Our intent is to ultimately put in place a credit facility at EME in Midwest Gen. We're still working through what the amount would be. We would clearly look to reduce from the $1.1 billion we have now to something below that. And we're just going to go through the process with the banks. Obviously, the extension of the revolver beyond 2013 is linked through our process for determining what we're going to do with that maturity in 2013 mid-part. And so those are things we're working through together. And so I don't have a time line and we're -- clearly, we're focused on that and it links back to the auction value too and how we extend the running board to resolve the '13 maturity, so we extend that option value out.

Raymond Leung - Goldman Sachs Group Inc.

Do you think that's an '11 event or a '12 event?

W. Scilacci

I won't speculate on when that's going to occur, but clearly we're thinking about it real hard.

Operator

Next, Jason Mendel [ph], RBC.

Unknown Analyst -

Just a quick follow-up question again on the cross-data air pollution rules and the impact on Homer City, you've given some pretty good details. That's helpful. But for Unit 3 in particular is there any reason to expect that, that unit can't just run flat out without any curtailments?

W. Scilacci

I think Unit 3, given that it's already scrubbed and has an SCR, it would operate in a normal arrangement.

Unknown Analyst -

And then for unit -- so we're talking about curtailments for Units 1 and 2 and then in the event that financing is able to be raised for scrubbing -- so the $600 million to $700 million, I presume we're talking about scrubbers and then what kind of timeframe for outages would you expect at those units during construction?

W. Scilacci

We haven't said yet, because obviously you're going to build the scrubber, it's really a standalone unit, and you would need to cut it in through some type of outage that you would normally take and plan for. So that's something that's down the road, it would be probably in the latter half of 2013 before the unit would go operational in '14. So, but we would plan accordingly for and schedule our overhauls to correspond with that.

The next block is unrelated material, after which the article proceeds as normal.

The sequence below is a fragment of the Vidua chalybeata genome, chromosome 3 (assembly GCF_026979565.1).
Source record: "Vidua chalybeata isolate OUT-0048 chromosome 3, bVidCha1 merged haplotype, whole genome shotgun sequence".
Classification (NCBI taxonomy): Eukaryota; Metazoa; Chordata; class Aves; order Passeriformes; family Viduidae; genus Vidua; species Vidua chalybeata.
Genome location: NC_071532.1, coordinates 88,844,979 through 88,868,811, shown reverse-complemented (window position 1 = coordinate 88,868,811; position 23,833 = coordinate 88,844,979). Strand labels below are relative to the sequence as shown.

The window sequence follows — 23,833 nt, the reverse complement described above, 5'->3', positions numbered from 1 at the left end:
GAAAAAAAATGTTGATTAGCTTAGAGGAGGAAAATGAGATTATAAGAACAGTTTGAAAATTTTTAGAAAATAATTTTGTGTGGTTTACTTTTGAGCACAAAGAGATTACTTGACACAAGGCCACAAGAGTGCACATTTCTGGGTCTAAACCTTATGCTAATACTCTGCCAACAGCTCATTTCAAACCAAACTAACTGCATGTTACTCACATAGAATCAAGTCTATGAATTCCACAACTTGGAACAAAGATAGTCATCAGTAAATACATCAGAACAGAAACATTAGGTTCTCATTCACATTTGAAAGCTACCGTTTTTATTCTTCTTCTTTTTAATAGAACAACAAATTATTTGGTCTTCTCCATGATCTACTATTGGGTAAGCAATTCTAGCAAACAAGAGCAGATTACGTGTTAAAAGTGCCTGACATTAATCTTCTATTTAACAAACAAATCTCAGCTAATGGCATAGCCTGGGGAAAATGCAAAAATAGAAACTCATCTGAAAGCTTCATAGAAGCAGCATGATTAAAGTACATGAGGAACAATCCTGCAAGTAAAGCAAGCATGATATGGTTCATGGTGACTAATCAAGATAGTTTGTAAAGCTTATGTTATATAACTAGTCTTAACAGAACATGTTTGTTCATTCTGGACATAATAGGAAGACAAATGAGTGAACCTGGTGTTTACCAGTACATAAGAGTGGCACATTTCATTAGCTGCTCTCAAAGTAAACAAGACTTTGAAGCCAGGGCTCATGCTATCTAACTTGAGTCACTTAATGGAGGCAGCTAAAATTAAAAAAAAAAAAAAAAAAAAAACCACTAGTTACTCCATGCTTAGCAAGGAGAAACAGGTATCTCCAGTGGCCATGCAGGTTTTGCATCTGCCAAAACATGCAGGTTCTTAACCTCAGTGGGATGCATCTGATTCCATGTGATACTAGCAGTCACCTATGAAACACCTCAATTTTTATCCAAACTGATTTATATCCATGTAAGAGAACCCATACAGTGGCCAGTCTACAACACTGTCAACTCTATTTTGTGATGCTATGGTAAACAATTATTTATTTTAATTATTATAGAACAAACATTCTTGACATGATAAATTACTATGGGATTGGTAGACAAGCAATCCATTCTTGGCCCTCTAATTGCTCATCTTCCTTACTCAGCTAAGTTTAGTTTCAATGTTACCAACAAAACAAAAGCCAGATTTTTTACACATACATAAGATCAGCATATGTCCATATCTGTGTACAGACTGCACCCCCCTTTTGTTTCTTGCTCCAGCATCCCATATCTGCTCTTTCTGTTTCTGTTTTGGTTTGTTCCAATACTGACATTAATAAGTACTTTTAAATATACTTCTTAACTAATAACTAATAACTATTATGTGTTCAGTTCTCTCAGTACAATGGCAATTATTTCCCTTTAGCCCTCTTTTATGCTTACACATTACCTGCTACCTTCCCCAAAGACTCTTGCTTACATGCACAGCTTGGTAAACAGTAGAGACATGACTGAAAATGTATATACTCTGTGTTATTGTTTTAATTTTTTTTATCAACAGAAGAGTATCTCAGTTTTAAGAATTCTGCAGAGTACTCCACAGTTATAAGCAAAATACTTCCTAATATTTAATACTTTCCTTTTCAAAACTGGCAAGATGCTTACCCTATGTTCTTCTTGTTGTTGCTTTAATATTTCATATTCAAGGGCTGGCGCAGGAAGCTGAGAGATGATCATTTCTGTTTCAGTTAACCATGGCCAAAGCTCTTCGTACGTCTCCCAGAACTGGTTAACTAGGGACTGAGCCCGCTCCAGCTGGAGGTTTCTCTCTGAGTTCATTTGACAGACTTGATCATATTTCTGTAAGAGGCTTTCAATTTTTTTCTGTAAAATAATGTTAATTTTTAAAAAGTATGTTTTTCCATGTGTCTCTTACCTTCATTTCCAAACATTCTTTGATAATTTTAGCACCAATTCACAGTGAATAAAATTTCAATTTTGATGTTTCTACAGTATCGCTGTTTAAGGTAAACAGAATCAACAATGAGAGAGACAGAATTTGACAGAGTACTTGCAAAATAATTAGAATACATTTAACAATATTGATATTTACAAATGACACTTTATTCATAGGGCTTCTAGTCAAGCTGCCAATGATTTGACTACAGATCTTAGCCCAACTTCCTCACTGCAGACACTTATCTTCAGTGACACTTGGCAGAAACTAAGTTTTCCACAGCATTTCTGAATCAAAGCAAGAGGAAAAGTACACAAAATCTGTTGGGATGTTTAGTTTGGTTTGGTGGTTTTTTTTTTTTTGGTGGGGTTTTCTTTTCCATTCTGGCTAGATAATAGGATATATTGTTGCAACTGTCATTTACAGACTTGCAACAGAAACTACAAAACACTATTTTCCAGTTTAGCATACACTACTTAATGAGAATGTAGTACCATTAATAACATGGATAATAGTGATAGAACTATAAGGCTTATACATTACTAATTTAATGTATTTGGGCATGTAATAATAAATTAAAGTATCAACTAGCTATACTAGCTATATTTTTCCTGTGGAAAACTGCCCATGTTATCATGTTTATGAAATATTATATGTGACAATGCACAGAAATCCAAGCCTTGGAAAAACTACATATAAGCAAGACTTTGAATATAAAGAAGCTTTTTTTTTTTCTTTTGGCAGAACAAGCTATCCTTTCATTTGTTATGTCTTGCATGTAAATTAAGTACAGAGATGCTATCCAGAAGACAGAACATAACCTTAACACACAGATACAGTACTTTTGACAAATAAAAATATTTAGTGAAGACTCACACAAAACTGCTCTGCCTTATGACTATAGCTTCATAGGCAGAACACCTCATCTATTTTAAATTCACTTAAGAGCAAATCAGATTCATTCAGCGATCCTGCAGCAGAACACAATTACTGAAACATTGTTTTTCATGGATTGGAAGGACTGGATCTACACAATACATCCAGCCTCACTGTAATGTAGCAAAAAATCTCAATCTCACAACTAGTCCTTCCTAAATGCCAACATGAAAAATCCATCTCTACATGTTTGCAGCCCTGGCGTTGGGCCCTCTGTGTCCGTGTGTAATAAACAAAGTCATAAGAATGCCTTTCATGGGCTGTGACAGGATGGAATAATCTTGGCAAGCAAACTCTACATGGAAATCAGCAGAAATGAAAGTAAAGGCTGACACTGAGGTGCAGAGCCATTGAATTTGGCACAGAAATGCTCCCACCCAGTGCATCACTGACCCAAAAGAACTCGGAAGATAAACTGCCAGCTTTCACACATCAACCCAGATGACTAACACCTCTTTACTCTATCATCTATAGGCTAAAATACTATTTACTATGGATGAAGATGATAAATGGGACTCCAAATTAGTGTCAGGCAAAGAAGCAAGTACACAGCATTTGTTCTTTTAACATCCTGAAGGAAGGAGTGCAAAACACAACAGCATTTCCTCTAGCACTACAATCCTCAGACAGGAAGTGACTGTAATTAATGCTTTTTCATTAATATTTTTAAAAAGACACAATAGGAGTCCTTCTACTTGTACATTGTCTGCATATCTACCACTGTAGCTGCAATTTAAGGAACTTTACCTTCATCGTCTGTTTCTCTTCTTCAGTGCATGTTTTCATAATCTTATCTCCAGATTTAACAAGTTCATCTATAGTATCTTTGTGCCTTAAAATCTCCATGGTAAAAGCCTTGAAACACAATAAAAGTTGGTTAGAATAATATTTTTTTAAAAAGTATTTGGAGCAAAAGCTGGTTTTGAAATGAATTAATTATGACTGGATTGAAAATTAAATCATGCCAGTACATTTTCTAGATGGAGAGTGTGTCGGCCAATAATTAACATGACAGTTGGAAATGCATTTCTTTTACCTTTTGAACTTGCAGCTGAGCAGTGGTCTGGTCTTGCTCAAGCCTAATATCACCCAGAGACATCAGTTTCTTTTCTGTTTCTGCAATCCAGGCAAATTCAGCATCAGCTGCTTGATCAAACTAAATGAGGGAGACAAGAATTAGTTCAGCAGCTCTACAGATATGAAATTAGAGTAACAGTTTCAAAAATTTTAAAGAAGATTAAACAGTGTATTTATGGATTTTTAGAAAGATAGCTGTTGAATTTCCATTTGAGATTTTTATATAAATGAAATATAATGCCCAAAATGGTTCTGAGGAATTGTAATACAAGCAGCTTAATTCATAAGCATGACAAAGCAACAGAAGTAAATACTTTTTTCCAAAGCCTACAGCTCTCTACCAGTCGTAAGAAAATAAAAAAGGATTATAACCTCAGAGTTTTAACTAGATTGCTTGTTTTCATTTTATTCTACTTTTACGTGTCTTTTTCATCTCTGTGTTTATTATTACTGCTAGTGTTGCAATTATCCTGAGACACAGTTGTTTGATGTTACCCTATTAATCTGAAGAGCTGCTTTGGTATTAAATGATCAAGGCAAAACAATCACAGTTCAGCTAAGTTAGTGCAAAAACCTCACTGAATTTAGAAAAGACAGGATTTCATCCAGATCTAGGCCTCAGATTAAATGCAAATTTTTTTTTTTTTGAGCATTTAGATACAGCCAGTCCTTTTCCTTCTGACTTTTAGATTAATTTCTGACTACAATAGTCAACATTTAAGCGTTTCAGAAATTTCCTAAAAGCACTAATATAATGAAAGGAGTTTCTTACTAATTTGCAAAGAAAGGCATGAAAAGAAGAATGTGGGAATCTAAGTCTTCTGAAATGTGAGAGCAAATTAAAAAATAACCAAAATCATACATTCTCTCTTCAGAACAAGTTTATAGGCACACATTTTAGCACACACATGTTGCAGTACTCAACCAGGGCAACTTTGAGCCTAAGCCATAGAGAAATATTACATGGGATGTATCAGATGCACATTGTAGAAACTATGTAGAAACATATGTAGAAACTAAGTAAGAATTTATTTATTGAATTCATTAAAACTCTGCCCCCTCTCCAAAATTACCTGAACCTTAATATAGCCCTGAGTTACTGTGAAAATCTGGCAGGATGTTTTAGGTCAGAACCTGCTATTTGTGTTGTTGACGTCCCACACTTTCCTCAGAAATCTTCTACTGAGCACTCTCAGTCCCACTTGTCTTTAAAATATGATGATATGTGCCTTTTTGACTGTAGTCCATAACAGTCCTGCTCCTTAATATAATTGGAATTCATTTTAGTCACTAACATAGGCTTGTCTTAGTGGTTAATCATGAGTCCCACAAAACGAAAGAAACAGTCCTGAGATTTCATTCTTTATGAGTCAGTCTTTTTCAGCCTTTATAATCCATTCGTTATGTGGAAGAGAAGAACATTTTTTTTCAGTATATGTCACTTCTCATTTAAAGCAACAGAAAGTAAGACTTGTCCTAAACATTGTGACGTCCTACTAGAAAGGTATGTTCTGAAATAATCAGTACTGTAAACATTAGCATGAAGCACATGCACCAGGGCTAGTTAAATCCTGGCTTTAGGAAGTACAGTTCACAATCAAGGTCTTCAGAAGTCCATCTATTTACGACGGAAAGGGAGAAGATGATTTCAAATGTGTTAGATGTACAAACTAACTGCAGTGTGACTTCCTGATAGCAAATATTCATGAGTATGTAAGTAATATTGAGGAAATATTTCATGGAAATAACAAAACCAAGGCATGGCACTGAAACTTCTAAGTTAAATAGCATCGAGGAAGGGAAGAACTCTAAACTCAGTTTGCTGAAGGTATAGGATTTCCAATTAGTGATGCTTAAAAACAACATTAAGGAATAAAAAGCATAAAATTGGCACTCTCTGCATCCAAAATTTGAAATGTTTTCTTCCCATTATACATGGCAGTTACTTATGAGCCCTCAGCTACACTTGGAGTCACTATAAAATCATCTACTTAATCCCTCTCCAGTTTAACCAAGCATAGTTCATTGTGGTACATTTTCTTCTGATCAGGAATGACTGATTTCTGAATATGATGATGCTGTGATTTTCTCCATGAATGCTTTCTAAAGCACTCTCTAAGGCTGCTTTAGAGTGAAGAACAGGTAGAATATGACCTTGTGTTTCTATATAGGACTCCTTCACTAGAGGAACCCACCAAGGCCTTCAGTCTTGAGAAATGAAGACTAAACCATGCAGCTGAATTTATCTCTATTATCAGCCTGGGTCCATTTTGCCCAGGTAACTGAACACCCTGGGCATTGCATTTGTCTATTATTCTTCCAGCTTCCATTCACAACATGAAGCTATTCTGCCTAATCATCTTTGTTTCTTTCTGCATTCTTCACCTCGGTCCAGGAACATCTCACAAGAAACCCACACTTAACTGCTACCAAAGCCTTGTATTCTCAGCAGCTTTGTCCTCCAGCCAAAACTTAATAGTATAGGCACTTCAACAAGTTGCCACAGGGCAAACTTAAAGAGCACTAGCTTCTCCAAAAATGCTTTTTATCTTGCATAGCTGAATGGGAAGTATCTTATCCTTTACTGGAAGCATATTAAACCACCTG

Unknown Analyst -

Perfect. and then if I could just follow up one last question, back to tax sharing agreement. Given that the -- that agreement has generated some pretty good cash for EME over the last few years and may not for the next few years, you pointed out the difficulty in monetizing. Is there anything being contemplated in terms of figuring out some way to monetize that, either externally or internally to the total enterprise?

W. Scilacci

Well, I think it's too -- it's premature to talk about what we may do there. We're looking at it and that's all wrapped up in discussions we'll have with our banks in terms of what we might do next.

Operator

Thank you. That was the last question. I will now turn the call back to Mr. Cunningham.

Scott Cunningham

Thanks very much, everyone, for joining us this morning and please do follow up with Investor Relations if you have any further questions. Thank you.

Operator

Thank you. That does conclude today's conference. You may disconnect at this time.